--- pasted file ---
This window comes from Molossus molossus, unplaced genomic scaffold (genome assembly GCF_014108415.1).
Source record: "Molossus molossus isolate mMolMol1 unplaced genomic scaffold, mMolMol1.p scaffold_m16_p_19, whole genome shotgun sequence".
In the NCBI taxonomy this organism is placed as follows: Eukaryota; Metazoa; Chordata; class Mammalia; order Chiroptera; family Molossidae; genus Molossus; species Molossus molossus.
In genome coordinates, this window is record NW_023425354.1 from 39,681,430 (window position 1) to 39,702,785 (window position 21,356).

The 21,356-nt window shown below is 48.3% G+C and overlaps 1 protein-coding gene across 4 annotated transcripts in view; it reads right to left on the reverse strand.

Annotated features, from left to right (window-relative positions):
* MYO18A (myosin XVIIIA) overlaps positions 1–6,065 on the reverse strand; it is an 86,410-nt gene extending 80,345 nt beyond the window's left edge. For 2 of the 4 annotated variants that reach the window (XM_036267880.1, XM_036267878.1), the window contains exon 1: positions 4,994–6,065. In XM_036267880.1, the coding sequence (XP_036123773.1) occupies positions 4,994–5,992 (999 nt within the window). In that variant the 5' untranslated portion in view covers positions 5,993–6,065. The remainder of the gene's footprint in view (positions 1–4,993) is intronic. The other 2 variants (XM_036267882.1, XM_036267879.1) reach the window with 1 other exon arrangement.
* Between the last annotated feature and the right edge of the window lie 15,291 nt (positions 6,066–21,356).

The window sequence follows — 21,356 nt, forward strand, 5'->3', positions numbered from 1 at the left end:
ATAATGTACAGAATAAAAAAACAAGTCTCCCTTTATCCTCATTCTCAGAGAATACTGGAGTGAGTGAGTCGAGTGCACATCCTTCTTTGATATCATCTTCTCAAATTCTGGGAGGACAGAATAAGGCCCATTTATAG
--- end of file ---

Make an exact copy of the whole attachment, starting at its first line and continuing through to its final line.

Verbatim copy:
This window comes from Molossus molossus, unplaced genomic scaffold (genome assembly GCF_014108415.1).
Source record: "Molossus molossus isolate mMolMol1 unplaced genomic scaffold, mMolMol1.p scaffold_m16_p_19, whole genome shotgun sequence".
In the NCBI taxonomy this organism is placed as follows: Eukaryota; Metazoa; Chordata; class Mammalia; order Chiroptera; family Molossidae; genus Molossus; species Molossus molossus.
In genome coordinates, this window is record NW_023425354.1 from 39,681,430 (window position 1) to 39,702,785 (window position 21,356).

The 21,356-nt window shown below is 48.3% G+C and overlaps 1 protein-coding gene across 4 annotated transcripts in view; it reads right to left on the reverse strand.

Annotated features, from left to right (window-relative positions):
* MYO18A (myosin XVIIIA) overlaps positions 1–6,065 on the reverse strand; it is an 86,410-nt gene extending 80,345 nt beyond the window's left edge. For 2 of the 4 annotated variants that reach the window (XM_036267880.1, XM_036267878.1), the window contains exon 1: positions 4,994–6,065. In XM_036267880.1, the coding sequence (XP_036123773.1) occupies positions 4,994–5,992 (999 nt within the window). In that variant the 5' untranslated portion in view covers positions 5,993–6,065. The remainder of the gene's footprint in view (positions 1–4,993) is intronic. The other 2 variants (XM_036267882.1, XM_036267879.1) reach the window with 1 other exon arrangement.
* Between the last annotated feature and the right edge of the window lie 15,291 nt (positions 6,066–21,356).

The window sequence follows — 21,356 nt, forward strand, 5'->3', positions numbered from 1 at the left end:
ATAATGTACAGAATAAAAAAACAAGTCTCCCTTTATCCTCATTCTCAGAGAATACTGGAGTGAGTGAGTCGAGTGCACATCCTTCTTTGATATCATCTTCTCAAATTCTGGGAGGACAGAATAAGGCCCATTTATAG